-Network with competent and capable civil society organizations that demonstrate effective transparency, accountability and good governance

-With CSR projects, target village level reconciliation and reawakening

CSR initiatives can benefit by adopting the Ghandian Principles of “Loving Kindness towards all living beings”, “ Self Awakening” “Caring and Giving”, “ Shramadana”, “Upholding the Truth”, “ Caring for the Ecology and Environment”, “ Being one with society in human interaction” “non discrimination”.

The private sector must also accept the Ghandian principles that differentiate a man from being in the eyes of society a “ god” or a “monkey”. This classification is dependent on whether, “on seeing or on hearing some one act, speak or engage in acts against humanity, and society (including action against the weak, poor, disadvantaged or disabled) the private sector closes its mouth, eyes and ears it will belong to the latter ( a monkey) or if they react with positive support for society and humanity they will be “gods” in the eyes of society .

The private sector must act as the key catalyst in providing access to markets and must support and establish distribution facilitation networks for village products and services. This initiative must be engaged, within any livelihood empowerment and promotional CSR programmes. As a part of this support facilitation, the private sector can establish special counters in their offices, supper markets, sales outlets etc where access options can be created for the sale of village products. These counters can be brand marked as “ Social Premium Support Counters” (following the example of fair trade marked sales outlets) and should differentiate the products from those of reputed importers and manufacturers. The higher segments of society and private sector business leaders, their management staff and families can set the trend by patronizing these products and be willing to pay a “social premium” to support the livelihoods and economic empowerment of the village communities.

In addition, the private sector entities selling imported and locally manufactured goods and services targeting especially the higher income segments of society (especially, those products that mainly target luxury and special needs of this segment or even non essential items in common use in the day to day life styles of this segment of society - eg. perfumes, imported cereals, tissue and toilet paper amongst many such products), including products that have some harmful effects on the majority or the environment and ecology but yet not considered illegal or unethical, and products that are wasteful or extravagant, should have an added “social premium” to the ultimate sale price. Such premium collections can be leveraged to fund CSR programmes.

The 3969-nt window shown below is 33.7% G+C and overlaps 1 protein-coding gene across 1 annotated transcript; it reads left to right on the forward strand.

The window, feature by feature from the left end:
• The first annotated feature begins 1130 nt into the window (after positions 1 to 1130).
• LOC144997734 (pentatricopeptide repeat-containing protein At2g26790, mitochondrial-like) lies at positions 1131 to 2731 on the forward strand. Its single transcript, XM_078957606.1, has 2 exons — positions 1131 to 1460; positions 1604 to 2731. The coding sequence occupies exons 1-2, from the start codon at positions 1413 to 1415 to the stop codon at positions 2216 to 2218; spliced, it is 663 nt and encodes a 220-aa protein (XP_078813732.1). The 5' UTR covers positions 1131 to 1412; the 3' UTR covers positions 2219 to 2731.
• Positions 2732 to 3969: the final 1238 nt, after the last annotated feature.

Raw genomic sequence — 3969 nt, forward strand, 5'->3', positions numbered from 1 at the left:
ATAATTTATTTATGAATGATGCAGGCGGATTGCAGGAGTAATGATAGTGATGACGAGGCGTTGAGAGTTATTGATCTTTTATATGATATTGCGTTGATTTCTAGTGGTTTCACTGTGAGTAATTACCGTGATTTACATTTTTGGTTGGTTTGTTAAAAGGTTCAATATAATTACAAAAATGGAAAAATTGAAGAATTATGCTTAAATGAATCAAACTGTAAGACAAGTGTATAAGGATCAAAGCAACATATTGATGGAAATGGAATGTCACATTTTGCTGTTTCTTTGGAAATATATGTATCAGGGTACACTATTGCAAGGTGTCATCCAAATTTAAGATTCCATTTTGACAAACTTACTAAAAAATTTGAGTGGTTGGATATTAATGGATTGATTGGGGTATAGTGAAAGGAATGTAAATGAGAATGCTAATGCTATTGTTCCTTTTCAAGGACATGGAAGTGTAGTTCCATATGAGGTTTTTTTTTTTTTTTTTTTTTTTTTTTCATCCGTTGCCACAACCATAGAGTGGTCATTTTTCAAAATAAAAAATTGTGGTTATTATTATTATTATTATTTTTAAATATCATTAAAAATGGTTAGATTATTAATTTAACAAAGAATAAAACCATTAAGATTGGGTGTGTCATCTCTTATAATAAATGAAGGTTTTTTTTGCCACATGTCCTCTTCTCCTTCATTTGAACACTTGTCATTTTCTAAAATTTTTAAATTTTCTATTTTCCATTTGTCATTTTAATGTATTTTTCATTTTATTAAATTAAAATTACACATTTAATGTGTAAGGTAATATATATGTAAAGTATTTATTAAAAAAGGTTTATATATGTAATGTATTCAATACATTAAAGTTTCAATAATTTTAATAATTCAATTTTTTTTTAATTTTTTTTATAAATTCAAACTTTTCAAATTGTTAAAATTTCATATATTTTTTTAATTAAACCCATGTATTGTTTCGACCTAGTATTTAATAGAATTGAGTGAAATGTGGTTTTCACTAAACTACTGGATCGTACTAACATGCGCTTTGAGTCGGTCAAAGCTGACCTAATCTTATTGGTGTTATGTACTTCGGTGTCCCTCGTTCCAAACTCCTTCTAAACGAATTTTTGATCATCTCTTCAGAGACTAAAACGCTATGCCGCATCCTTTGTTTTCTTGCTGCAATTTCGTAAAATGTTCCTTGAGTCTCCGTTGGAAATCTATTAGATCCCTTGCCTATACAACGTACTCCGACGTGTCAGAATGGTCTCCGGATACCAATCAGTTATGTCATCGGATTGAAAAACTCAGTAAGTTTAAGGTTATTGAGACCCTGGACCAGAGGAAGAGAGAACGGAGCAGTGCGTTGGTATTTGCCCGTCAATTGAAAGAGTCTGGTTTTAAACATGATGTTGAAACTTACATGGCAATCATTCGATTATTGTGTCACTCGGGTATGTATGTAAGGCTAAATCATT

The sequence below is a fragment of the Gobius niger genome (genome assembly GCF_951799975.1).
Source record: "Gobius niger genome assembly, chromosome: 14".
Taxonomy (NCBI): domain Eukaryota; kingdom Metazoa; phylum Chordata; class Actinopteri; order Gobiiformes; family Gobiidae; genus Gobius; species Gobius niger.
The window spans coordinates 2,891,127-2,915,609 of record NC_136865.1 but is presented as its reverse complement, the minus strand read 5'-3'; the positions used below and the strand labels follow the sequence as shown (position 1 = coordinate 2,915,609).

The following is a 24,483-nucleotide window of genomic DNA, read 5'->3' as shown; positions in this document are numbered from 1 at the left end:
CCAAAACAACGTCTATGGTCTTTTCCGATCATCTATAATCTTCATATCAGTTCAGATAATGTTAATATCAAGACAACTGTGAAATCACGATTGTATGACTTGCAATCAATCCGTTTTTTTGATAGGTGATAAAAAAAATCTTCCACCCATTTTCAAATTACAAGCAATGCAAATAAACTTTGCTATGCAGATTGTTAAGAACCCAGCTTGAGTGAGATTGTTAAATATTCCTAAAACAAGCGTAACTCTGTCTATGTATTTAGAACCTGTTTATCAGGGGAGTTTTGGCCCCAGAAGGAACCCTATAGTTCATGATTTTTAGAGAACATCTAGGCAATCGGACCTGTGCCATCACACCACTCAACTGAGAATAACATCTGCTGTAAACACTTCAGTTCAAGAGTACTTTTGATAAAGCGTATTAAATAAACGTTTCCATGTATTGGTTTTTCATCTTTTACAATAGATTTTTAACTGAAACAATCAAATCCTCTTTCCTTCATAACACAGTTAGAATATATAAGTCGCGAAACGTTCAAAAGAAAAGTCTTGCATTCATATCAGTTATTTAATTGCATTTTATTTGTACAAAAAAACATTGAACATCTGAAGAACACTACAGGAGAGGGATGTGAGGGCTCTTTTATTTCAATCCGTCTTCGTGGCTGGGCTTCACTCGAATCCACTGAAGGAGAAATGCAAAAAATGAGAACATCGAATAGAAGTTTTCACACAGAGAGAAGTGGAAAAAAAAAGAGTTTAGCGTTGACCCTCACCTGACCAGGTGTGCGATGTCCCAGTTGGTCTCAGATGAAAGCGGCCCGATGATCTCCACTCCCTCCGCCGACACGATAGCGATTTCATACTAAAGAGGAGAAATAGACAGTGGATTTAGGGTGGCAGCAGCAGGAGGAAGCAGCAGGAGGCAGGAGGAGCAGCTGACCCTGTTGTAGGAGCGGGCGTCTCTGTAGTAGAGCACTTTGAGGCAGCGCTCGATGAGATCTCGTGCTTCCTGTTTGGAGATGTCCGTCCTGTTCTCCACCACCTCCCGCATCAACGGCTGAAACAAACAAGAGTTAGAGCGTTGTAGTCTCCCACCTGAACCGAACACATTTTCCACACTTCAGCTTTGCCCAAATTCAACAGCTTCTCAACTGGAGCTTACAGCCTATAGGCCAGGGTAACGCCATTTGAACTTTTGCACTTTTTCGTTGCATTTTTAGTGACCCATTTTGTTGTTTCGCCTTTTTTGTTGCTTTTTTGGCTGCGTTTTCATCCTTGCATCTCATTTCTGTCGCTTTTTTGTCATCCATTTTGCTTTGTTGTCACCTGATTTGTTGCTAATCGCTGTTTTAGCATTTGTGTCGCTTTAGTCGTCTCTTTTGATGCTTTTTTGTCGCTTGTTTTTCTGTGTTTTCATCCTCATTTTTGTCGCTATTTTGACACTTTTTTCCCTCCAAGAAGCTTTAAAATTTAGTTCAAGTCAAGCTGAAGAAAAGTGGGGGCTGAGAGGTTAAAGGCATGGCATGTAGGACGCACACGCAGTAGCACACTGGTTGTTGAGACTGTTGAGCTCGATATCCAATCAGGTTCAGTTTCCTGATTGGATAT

The principles governing both of the above strategies are “those who can afford and are committed to support the many in dire need” must be leveraged by the private sector to support their CSR initiatives.

The private sector business leaders and their management staff can enrich themselves through CSR and gain a new source of wealth,- “a new bank balance” in a “time bank”. The “time bank” is a concept that yields to any person giving voluntarily one hour of his time for the benefit of another in need of his help or a sharing of his knowledge with a another or even extending a supporting hand in an act of “shramadana”. For every one hour that is given voluntarily, the giver gains credit of “ one dollar hour” in the “time bank” and recipient a debit of “one dollar hour”.

If a private sector manager with his family spends a day in a village with the manager imparting knowledge, information and hand holding an entrepreneur in the village whilst his family similarly gives time to the mothers and children of the village, they will collectively gain an enhancement of their bank balances in the “time bank”. This big bank balance can proudly be compared with that of their colleagues and they too can be encouraged to similarly seek a comparatively larger balance, one that will in addition not expose the holders to any security risks. Bigger the balance in the time gained by private sector leaders, managers and professionals, they and their families would have yielded more benefits to the village communities and in the process added value in enhancing the livelihoods, living standards and capability of the villagers.

This is a “win-win” for all with knowledge, skills, technology and best practices transfers to the village bringing about a resurgence of the village economic and social values leading to a national reawakening..

May all private sector business leaders remember that Ghandhi is quoted to have said that

“wealth without work, pleasure without conscience., knowledge without character and
religion without sacrifice are “Mortal Sins on Society.”